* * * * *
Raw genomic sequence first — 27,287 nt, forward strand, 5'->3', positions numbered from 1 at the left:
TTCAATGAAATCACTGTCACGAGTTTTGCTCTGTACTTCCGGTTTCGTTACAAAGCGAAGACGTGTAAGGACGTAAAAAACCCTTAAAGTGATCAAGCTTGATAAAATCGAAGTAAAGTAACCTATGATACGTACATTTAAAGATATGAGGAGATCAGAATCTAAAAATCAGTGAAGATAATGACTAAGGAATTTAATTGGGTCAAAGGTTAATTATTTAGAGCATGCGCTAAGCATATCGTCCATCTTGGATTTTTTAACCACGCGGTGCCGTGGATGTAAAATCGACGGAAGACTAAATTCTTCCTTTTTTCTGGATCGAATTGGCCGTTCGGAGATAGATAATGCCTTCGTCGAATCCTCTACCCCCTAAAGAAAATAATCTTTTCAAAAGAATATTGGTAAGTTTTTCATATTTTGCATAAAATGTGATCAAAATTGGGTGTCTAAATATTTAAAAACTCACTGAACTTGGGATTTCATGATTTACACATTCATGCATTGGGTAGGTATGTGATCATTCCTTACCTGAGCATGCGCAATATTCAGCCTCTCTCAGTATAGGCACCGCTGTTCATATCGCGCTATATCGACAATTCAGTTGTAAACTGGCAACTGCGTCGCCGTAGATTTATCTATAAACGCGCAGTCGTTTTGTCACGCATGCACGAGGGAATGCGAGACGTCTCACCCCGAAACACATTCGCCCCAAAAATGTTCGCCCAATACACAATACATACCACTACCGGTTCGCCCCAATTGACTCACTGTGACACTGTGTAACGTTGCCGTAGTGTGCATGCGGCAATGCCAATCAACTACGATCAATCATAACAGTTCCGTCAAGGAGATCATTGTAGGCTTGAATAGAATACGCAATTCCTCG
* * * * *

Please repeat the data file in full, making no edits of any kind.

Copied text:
Raw genomic sequence first — 27,287 nt, forward strand, 5'->3', positions numbered from 1 at the left:
TTCAATGAAATCACTGTCACGAGTTTTGCTCTGTACTTCCGGTTTCGTTACAAAGCGAAGACGTGTAAGGACGTAAAAAACCCTTAAAGTGATCAAGCTTGATAAAATCGAAGTAAAGTAACCTATGATACGTACATTTAAAGATATGAGGAGATCAGAATCTAAAAATCAGTGAAGATAATGACTAAGGAATTTAATTGGGTCAAAGGTTAATTATTTAGAGCATGCGCTAAGCATATCGTCCATCTTGGATTTTTTAACCACGCGGTGCCGTGGATGTAAAATCGACGGAAGACTAAATTCTTCCTTTTTTCTGGATCGAATTGGCCGTTCGGAGATAGATAATGCCTTCGTCGAATCCTCTACCCCCTAAAGAAAATAATCTTTTCAAAAGAATATTGGTAAGTTTTTCATATTTTGCATAAAATGTGATCAAAATTGGGTGTCTAAATATTTAAAAACTCACTGAACTTGGGATTTCATGATTTACACATTCATGCATTGGGTAGGTATGTGATCATTCCTTACCTGAGCATGCGCAATATTCAGCCTCTCTCAGTATAGGCACCGCTGTTCATATCGCGCTATATCGACAATTCAGTTGTAAACTGGCAACTGCGTCGCCGTAGATTTATCTATAAACGCGCAGTCGTTTTGTCACGCATGCACGAGGGAATGCGAGACGTCTCACCCCGAAACACATTCGCCCCAAAAATGTTCGCCCAATACACAATACATACCACTACCGGTTCGCCCCAATTGACTCACTGTGACACTGTGTAACGTTGCCGTAGTGTGCATGCGGCAATGCCAATCAACTACGATCAATCATAACAGTTCCGTCAAGGAGATCATTGTAGGCTTGAATAGAATACGCAATTCCTCG